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Book Review: Y: The Last Man: Paper Dolls by Brian K. Vaughan (Series, #7) (Graphic Novel)

Summary:
Our trifecta of heroes have successfully crossed the Pacific Ocean and are now on the seacoast of Australia.  Yorick naturally insists on looking for his long-lost girlfriend in the drug-infested city of Sydney.  Meanwhile, Dr. Mann gets wooed by the one-eyed sailor rescued from the pirate ship in the previous book.  We also learn more of Ampersand the monkey’s backstory.

Review:
It probably comes as no surprise that I am still loving this series, although I am super-grateful to have one containing so many issues to be holding up so well!  Although I’m not a big fan of the Dr. Mann being duped story, the other two more than make up for it.

Seeing Sydney torn apart by heroin provides a different scenario in this post-apocalyptic world.  We’ve seen the women fall to violence, over-monitoring, and chaos, but we haven’t seen the self-medication reaction yet.  The scenes with the women on heroin are sad and poignant.  The perfect backdrop to Yorick’s story.

Naturally as an animal lover and animal rights person I love Ampersand’s backstory.  Originally abused and destined for a research lab, his shipping got mixed up and wound up with Yorick to be trained to be a helper animal instead.  How this ties in with Dr. Mann is disturbing and the perfect set-up for the next issue.  After seeing all he’s been through, I really hope they find Ampersand the next issue!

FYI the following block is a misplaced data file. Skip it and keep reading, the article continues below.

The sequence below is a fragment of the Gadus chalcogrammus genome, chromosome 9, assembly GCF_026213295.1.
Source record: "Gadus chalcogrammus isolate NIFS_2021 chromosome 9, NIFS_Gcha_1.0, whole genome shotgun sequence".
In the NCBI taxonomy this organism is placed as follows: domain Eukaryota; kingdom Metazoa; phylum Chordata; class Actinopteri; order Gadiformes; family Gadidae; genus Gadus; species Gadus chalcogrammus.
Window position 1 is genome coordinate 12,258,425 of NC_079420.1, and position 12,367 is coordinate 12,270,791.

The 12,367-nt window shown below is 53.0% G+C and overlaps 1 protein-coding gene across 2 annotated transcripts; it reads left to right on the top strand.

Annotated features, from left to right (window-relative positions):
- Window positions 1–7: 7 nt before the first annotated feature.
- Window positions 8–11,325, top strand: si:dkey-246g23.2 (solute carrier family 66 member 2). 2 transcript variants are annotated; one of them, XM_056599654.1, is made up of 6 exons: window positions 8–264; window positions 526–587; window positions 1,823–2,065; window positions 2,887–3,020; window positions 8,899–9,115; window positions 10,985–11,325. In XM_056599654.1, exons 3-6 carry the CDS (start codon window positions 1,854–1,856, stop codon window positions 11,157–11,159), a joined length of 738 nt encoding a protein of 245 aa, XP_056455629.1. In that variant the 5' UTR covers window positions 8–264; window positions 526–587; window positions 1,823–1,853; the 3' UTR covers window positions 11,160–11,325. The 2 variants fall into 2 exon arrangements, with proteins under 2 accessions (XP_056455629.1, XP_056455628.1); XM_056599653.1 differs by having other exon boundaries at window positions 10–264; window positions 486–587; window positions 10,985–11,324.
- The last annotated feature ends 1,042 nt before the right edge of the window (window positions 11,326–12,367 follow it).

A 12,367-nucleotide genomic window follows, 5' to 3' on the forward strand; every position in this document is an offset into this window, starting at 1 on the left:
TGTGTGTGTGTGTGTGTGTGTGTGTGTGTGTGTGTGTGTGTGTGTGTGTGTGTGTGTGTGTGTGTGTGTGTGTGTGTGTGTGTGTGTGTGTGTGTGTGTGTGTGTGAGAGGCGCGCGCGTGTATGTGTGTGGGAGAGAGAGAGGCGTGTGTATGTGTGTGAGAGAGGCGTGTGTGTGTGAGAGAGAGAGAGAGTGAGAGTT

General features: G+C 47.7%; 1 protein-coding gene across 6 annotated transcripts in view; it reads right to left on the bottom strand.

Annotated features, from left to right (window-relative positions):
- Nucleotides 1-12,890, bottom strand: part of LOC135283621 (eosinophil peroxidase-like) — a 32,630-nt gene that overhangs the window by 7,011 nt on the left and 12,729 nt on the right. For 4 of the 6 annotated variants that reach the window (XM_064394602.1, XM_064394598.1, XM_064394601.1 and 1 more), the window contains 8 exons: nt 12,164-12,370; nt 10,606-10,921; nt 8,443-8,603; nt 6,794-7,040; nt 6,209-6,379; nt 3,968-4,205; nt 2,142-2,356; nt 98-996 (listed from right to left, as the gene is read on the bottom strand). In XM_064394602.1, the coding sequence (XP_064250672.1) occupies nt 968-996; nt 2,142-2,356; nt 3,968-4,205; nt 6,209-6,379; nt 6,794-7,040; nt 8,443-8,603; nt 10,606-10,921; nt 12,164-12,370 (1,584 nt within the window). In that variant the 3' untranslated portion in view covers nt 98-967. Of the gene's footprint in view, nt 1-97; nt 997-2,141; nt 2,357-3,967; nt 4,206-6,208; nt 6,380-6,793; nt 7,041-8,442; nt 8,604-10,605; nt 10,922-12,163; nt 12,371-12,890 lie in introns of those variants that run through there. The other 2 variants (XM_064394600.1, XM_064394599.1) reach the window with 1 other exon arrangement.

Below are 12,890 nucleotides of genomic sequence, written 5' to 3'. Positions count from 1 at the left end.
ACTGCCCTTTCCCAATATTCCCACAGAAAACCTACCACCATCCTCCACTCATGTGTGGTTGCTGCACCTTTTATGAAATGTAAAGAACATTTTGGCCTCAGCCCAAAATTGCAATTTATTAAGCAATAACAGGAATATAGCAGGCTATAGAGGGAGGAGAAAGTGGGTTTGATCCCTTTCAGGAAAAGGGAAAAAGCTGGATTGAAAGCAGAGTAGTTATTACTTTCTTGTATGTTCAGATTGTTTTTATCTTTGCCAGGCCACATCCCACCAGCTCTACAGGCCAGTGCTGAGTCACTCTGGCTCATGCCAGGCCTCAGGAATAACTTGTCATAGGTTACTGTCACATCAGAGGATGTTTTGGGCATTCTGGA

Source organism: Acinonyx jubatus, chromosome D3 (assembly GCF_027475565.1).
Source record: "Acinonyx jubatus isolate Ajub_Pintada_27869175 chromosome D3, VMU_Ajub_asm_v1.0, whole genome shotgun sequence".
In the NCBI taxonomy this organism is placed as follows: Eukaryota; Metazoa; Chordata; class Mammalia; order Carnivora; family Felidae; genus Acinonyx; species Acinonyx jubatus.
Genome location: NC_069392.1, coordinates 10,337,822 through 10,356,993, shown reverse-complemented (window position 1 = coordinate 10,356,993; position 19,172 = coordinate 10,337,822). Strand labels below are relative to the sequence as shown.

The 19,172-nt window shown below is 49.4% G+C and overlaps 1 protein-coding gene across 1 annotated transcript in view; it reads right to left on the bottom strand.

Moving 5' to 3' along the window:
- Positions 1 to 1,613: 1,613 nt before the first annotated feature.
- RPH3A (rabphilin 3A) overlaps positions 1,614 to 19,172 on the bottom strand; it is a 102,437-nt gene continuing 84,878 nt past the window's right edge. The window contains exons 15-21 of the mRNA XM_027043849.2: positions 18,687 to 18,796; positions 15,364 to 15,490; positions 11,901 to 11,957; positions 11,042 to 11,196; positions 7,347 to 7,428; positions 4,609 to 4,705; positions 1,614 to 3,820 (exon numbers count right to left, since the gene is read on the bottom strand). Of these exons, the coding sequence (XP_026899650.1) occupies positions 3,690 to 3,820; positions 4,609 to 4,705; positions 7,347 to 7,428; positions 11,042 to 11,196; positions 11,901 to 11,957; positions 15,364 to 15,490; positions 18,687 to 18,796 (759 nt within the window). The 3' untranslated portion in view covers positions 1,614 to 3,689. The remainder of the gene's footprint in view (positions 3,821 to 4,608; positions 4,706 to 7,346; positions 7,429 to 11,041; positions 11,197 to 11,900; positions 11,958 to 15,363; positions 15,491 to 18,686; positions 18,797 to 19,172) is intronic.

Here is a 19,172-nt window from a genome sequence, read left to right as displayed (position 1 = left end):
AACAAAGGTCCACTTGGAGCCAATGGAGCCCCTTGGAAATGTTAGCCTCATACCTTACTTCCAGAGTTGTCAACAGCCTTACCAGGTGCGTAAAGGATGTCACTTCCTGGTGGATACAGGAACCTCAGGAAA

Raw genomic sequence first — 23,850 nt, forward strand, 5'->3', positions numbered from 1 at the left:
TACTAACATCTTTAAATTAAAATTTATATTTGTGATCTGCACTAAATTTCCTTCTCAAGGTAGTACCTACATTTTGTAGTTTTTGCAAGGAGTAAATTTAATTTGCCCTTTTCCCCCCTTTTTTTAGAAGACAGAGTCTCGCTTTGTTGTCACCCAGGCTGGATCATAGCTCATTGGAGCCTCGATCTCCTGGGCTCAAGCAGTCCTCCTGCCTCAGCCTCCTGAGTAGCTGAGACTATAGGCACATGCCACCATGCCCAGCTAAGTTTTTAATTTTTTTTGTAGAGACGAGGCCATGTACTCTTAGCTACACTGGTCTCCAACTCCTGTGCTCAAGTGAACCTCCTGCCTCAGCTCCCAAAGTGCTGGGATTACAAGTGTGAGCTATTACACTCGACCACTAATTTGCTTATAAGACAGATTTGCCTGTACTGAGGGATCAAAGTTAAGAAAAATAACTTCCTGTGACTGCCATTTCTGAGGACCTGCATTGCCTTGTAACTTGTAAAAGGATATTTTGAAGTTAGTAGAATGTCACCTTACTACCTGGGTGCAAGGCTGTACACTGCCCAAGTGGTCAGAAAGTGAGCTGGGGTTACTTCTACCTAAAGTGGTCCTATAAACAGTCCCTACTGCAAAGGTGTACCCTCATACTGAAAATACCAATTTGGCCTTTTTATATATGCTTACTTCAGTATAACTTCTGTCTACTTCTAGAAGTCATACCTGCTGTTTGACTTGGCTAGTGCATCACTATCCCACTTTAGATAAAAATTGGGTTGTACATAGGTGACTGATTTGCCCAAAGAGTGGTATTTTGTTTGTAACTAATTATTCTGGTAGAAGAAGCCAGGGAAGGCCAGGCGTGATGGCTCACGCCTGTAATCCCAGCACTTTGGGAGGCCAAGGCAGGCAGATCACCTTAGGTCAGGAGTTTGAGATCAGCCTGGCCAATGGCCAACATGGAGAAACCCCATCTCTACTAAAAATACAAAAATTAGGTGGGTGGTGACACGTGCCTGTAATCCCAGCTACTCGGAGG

Overall, the art and story are consistently good and in spite of being the seventh in a long series the storyline has not gotten out of hand or become dull.  This is an excellent entry that will leave fans craving more!

5 out of 5 stars

Source: Public Library

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Previous Books in Series
Y: The Last Man: Unmanned (review)
Y: The Last Man: Cycles (review)
Y: The Last Man: One Small Step (review)
Y: The Last Man: Safeword (review)
Y: The Last Man: Ring of Truth (review)
Y: The Last Man: Girl on Girl (review)

Book Review: Y: The Last Man: Safeword by Brian K. Vaughan (Series, #4) (Graphic Novel)

Man floating in blue water.Summary:
Agent 355 and Dr. Mann drop Yorick off at another agent’s house while they bring the monkey, Ampersand, to an animal hospital to see after his cut.  The agent forces Yorick to confront his own inner demons.  Then the band continues on toward California, having to take a side-trip through Arizona where they run into a band of militant, anti-federal women.

Review:
The two plots contained in this entry in the series don’t flow together as well as other entries do.  Although the two plots are equally interesting, they feel odd being packaged together.

The first half features an…unconventional therapy method to get Yorick to confront his inner demons.  This section is excellently done and necessary to better understanding him.  So far, we’ve only seen him within the situations, but really have no idea what’s going on in his head.  That’s one of the interesting virtues of this particular graphic novel.  We see Yorick interacting and hear him speak, but we only rarely glimpse inside his mind.  Better understanding what is up with the, surprisingly abstinent, last man is key to continuing the plot.